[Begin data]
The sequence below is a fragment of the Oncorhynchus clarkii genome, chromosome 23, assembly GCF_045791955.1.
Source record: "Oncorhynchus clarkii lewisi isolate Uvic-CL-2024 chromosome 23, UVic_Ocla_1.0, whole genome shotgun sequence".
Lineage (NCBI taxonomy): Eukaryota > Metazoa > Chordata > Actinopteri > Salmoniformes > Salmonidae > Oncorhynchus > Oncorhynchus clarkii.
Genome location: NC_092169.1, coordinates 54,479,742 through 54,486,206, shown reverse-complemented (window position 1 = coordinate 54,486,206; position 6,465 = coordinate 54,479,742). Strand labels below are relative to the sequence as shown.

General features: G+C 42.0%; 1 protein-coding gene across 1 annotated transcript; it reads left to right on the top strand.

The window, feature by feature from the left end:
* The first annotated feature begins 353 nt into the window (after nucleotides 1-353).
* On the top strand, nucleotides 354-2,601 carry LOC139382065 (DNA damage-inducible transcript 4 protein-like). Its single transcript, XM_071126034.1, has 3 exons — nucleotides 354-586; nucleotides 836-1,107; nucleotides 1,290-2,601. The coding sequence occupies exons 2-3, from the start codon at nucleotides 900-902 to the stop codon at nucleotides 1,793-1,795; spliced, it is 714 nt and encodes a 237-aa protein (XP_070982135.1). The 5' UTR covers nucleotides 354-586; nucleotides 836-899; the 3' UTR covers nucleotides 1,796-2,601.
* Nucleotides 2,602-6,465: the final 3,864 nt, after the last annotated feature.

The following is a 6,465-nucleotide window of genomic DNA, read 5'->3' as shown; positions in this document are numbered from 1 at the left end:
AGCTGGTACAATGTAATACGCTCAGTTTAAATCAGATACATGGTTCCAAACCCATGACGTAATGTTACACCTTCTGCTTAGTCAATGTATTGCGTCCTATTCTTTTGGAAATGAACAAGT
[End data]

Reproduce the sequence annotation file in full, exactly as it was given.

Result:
The sequence below is a fragment of the Oncorhynchus clarkii genome, chromosome 23, assembly GCF_045791955.1.
Source record: "Oncorhynchus clarkii lewisi isolate Uvic-CL-2024 chromosome 23, UVic_Ocla_1.0, whole genome shotgun sequence".
Lineage (NCBI taxonomy): Eukaryota > Metazoa > Chordata > Actinopteri > Salmoniformes > Salmonidae > Oncorhynchus > Oncorhynchus clarkii.
Genome location: NC_092169.1, coordinates 54,479,742 through 54,486,206, shown reverse-complemented (window position 1 = coordinate 54,486,206; position 6,465 = coordinate 54,479,742). Strand labels below are relative to the sequence as shown.

General features: G+C 42.0%; 1 protein-coding gene across 1 annotated transcript; it reads left to right on the top strand.

The window, feature by feature from the left end:
* The first annotated feature begins 353 nt into the window (after nucleotides 1-353).
* On the top strand, nucleotides 354-2,601 carry LOC139382065 (DNA damage-inducible transcript 4 protein-like). Its single transcript, XM_071126034.1, has 3 exons — nucleotides 354-586; nucleotides 836-1,107; nucleotides 1,290-2,601. The coding sequence occupies exons 2-3, from the start codon at nucleotides 900-902 to the stop codon at nucleotides 1,793-1,795; spliced, it is 714 nt and encodes a 237-aa protein (XP_070982135.1). The 5' UTR covers nucleotides 354-586; nucleotides 836-899; the 3' UTR covers nucleotides 1,796-2,601.
* Nucleotides 2,602-6,465: the final 3,864 nt, after the last annotated feature.

The following is a 6,465-nucleotide window of genomic DNA, read 5'->3' as shown; positions in this document are numbered from 1 at the left end:
AGCTGGTACAATGTAATACGCTCAGTTTAAATCAGATACATGGTTCCAAACCCATGACGTAATGTTACACCTTCTGCTTAGTCAATGTATTGCGTCCTATTCTTTTGGAAATGAACAAGT